The Oldsmobile rocket emblem may find its way onto new cars very soon. Though GM ended production of the Alero, Silhouette, and Bravada in 2004, sources say that the brand will be resurrected, but not in the way you might think.
In its quest to become the number one automaker by all counts, Toyota has secured the rights to the Oldsmobile name. That’s right, the oldest surviving American marque is turning Japanese.
Details are scarce, but it seems GM’s copyright on the Oldsmobile name ran out sometime in 2006. At that point Oldsmobile was apparently out of sight and out of the GM legal department’s mind so the brand was not re-registered. Someone in the U.S. Copyright Office was paying attention, however, and reportedly alerted a relative (who also happened to be a Toyota executive) of GM’s oversight. The paperwork was filed, the nominal fees paid, and Toyota had a new old brand.
When we first heard of the acquisition, we imagined Toyota would ransom Olds and attempt to sell the rights back to GM for a profit, much like an Internet domain squatter. Instead, it appears Toyota plans to create a fourth brand for the U.S. market.
Toyota will reportedly position the heretofore American brand between Toyota and Lexus to create more of a divide between the consumer and ultra-luxury marques. For now, no new vehicles will be engineered for Oldsmobile but instead current Toyota models without Lexus counterparts will be rebranded. Toyota will continue the Oldsmobile tradition of building American performance luxury vehicles and these days that means SUVs.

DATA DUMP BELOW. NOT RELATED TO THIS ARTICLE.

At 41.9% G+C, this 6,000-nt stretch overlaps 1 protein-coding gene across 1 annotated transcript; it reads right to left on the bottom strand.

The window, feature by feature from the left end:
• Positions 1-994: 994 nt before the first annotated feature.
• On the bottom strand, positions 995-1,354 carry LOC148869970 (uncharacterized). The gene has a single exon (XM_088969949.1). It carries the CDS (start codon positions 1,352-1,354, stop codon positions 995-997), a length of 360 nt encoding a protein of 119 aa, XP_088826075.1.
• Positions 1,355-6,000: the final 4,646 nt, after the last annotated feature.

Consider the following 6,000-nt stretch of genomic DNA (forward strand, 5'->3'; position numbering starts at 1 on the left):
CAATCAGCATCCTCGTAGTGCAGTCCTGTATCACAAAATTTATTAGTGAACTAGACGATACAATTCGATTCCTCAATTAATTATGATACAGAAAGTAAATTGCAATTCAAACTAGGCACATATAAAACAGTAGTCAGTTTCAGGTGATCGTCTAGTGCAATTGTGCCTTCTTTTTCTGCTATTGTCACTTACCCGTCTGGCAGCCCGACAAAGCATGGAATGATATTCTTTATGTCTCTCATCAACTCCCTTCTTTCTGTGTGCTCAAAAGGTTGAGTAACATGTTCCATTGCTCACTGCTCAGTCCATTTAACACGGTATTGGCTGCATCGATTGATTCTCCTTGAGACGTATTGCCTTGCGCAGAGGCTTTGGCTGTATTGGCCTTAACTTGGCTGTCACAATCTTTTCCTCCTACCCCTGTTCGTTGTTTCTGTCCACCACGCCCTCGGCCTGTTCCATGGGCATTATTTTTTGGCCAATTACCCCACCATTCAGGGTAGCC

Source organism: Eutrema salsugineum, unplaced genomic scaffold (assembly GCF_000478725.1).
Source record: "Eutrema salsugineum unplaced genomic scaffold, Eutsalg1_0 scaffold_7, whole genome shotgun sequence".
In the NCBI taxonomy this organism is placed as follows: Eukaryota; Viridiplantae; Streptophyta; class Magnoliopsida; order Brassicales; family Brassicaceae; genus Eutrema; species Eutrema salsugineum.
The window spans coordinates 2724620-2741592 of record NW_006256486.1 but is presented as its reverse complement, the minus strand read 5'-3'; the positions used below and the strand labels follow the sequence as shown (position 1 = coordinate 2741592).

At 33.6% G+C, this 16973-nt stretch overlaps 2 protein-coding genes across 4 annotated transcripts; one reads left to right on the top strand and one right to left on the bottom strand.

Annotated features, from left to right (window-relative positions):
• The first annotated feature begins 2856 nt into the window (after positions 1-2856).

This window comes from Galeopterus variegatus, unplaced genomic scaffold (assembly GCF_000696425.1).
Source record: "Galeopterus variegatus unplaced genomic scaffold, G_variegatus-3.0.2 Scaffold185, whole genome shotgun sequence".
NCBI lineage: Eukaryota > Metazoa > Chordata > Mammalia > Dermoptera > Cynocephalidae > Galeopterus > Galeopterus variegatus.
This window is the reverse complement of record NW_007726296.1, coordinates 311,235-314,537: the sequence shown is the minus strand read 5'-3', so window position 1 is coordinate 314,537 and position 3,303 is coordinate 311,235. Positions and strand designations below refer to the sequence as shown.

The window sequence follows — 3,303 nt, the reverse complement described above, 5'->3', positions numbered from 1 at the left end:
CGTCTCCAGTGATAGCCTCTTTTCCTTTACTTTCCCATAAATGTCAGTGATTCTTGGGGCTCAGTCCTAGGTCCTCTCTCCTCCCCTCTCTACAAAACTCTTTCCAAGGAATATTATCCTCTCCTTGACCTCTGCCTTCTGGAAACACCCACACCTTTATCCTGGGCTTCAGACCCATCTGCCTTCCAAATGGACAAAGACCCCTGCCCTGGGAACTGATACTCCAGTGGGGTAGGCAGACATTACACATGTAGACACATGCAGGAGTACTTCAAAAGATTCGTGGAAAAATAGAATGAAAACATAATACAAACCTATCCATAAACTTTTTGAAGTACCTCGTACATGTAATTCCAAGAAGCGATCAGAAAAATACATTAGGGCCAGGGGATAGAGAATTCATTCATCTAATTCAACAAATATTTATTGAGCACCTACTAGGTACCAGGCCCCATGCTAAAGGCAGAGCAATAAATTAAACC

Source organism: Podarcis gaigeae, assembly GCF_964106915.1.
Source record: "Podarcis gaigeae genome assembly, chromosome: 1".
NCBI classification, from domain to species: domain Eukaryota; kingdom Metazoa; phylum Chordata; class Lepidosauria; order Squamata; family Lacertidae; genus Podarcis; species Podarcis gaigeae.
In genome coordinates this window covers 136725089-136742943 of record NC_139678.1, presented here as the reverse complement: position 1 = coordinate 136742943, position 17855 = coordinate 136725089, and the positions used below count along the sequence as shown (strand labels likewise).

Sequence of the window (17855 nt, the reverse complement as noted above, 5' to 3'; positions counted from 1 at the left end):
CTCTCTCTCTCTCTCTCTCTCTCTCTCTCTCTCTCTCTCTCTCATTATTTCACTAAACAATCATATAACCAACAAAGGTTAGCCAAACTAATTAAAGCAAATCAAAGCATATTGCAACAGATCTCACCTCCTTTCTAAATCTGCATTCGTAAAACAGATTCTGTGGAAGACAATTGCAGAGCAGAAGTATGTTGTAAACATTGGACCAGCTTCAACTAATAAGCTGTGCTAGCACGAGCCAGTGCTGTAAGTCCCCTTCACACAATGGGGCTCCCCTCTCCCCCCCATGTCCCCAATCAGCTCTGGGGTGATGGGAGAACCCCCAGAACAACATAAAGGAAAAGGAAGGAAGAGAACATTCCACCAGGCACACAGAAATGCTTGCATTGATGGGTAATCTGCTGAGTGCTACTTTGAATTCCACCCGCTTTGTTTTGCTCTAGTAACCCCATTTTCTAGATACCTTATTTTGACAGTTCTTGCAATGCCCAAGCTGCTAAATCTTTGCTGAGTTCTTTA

Toyota has chosen to use names from the storied brand’s recent past to ease American customers into the revival. A luxurious RAV4 will be called Bravada while Intrigue will be applied to leather-lined 4Runners. One nod to the past will come in the form of the Super 88, a rebadged Sequoia. Patterned after the 442 name, Super 88 refers to Toyota’s largest SUV’s eight-cylinder engine which will be mated to the eight-speed transmission currently found in the Lexus LS.
Though it’s unconfirmed at this point, the new Oldsmobile may also leverage Toyota’s pickup portfolio. We wouldn’t be surprised to see an Oldsmobile version of the Tundra, a luxury truck similar to Lincoln‘s F-150-based Mark LT. An AMG-like high-performance division has also been discussed with Speedwagon mentioned as a possible nameplate for a turbocharged Sienna variant.